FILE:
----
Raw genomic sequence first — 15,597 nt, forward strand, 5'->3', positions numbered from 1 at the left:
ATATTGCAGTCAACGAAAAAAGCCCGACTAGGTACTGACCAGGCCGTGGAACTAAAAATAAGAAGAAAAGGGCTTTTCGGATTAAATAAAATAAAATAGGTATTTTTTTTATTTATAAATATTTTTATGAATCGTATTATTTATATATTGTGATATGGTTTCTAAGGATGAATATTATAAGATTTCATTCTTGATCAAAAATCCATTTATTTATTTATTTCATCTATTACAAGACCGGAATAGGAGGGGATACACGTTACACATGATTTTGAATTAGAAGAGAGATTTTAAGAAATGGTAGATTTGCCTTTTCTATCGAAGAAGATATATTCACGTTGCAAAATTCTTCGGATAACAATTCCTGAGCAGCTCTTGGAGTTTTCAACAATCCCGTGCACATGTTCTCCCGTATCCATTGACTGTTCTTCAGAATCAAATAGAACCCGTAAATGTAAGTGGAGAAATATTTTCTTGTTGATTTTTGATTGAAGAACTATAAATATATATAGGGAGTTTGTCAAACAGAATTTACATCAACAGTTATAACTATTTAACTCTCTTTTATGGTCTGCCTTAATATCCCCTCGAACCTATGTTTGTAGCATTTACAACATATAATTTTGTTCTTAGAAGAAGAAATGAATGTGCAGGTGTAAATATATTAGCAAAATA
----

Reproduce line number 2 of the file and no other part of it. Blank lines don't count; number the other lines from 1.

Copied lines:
ATATTGCAGTCAACGAAAAAAGCCCGACTAGGTACTGACCAGGCCGTGGAACTAAAAATAAGAAGAAAAGGGCTTTTCGGATTAAATAAAATAAAATAGGTATTTTTTTTATTTATAAATATTTTTATGAATCGTATTATTTATATATTGTGATATGGTTTCTAAGGATGAATATTATAAGATTTCATTCTTGATCAAAAATCCATTTATTTATTTATTTCATCTATTACAAGACCGGAATAGGAGGGGATACACGTTACACATGATTTTGAATTAGAAGAGAGATTTTAAGAAATGGTAGATTTGCCTTTTCTATCGAAGAAGATATATTCACGTTGCAAAATTCTTCGGATAACAATTCCTGAGCAGCTCTTGGAGTTTTCAACAATCCCGTGCACATGTTCTCCCGTATCCATTGACTGTTCTTCAGAATCAAATAGAACCCGTAAATGTAAGTGGAGAAATATTTTCTTGTTGATTTTTGATTGAAGAACTATAAATATATATAGGGAGTTTGTCAAACAGAATTTACATCAACAGTTATAACTATTTAACTCTCTTTTATGGTCTGCCTTAATATCCCCTCGAACCTATGTTTGTAGCATTTACAACATATAATTTTGTTCTTAGAAGAAGAAATGAATGTGCAGGTGTAAATATATTAGCAAAATA